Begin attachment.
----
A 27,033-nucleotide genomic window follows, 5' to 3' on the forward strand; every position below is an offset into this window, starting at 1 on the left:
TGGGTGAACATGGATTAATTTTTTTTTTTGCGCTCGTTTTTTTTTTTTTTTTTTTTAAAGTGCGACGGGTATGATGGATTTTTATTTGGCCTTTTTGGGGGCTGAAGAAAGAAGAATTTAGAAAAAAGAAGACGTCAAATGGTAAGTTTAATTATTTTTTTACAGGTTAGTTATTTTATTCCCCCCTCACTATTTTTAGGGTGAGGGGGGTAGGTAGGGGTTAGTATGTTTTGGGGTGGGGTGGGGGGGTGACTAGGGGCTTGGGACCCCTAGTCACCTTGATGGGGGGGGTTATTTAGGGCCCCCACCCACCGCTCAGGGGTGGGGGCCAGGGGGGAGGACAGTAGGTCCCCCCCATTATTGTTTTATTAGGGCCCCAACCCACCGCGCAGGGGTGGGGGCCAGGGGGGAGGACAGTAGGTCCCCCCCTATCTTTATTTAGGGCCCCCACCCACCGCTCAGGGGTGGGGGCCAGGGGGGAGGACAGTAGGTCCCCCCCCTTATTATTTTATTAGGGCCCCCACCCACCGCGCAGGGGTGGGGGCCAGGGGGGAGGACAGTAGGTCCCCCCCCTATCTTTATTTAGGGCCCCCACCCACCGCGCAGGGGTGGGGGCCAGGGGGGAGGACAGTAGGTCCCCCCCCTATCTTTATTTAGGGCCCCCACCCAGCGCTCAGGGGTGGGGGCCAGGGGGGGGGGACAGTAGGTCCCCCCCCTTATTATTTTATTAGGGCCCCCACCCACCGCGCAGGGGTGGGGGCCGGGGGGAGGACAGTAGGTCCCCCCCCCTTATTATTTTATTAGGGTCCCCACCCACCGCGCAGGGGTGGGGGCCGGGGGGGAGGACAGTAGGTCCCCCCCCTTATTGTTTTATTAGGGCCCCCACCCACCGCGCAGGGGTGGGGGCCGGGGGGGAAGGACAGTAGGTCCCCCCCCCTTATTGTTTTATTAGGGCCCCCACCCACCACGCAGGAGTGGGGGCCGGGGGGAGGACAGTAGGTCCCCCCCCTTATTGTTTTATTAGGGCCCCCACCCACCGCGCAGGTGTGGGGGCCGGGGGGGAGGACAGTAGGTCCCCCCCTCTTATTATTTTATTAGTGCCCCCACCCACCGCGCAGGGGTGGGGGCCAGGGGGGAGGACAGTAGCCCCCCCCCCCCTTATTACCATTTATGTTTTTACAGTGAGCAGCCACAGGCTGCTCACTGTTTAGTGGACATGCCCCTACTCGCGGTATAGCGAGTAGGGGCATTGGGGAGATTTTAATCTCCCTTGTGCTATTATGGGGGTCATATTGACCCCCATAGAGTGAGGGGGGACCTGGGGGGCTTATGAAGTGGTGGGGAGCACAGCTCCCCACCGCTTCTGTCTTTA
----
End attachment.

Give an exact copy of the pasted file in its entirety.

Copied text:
A 27,033-nucleotide genomic window follows, 5' to 3' on the forward strand; every position below is an offset into this window, starting at 1 on the left:
TGGGTGAACATGGATTAATTTTTTTTTTTGCGCTCGTTTTTTTTTTTTTTTTTTTTAAAGTGCGACGGGTATGATGGATTTTTATTTGGCCTTTTTGGGGGCTGAAGAAAGAAGAATTTAGAAAAAAGAAGACGTCAAATGGTAAGTTTAATTATTTTTTTACAGGTTAGTTATTTTATTCCCCCCTCACTATTTTTAGGGTGAGGGGGGTAGGTAGGGGTTAGTATGTTTTGGGGTGGGGTGGGGGGGTGACTAGGGGCTTGGGACCCCTAGTCACCTTGATGGGGGGGGTTATTTAGGGCCCCCACCCACCGCTCAGGGGTGGGGGCCAGGGGGGAGGACAGTAGGTCCCCCCCATTATTGTTTTATTAGGGCCCCAACCCACCGCGCAGGGGTGGGGGCCAGGGGGGAGGACAGTAGGTCCCCCCCTATCTTTATTTAGGGCCCCCACCCACCGCTCAGGGGTGGGGGCCAGGGGGGAGGACAGTAGGTCCCCCCCCTTATTATTTTATTAGGGCCCCCACCCACCGCGCAGGGGTGGGGGCCAGGGGGGAGGACAGTAGGTCCCCCCCCTATCTTTATTTAGGGCCCCCACCCACCGCGCAGGGGTGGGGGCCAGGGGGGAGGACAGTAGGTCCCCCCCCTATCTTTATTTAGGGCCCCCACCCAGCGCTCAGGGGTGGGGGCCAGGGGGGGGGGACAGTAGGTCCCCCCCCTTATTATTTTATTAGGGCCCCCACCCACCGCGCAGGGGTGGGGGCCGGGGGGAGGACAGTAGGTCCCCCCCCCTTATTATTTTATTAGGGTCCCCACCCACCGCGCAGGGGTGGGGGCCGGGGGGGAGGACAGTAGGTCCCCCCCCTTATTGTTTTATTAGGGCCCCCACCCACCGCGCAGGGGTGGGGGCCGGGGGGGAAGGACAGTAGGTCCCCCCCCCTTATTGTTTTATTAGGGCCCCCACCCACCACGCAGGAGTGGGGGCCGGGGGGAGGACAGTAGGTCCCCCCCCTTATTGTTTTATTAGGGCCCCCACCCACCGCGCAGGTGTGGGGGCCGGGGGGGAGGACAGTAGGTCCCCCCCTCTTATTATTTTATTAGTGCCCCCACCCACCGCGCAGGGGTGGGGGCCAGGGGGGAGGACAGTAGCCCCCCCCCCCCTTATTACCATTTATGTTTTTACAGTGAGCAGCCACAGGCTGCTCACTGTTTAGTGGACATGCCCCTACTCGCGGTATAGCGAGTAGGGGCATTGGGGAGATTTTAATCTCCCTTGTGCTATTATGGGGGTCATATTGACCCCCATAGAGTGAGGGGGGACCTGGGGGGCTTATGAAGTGGTGGGGAGCACAGCTCCCCACCGCTTCTGTCTTTA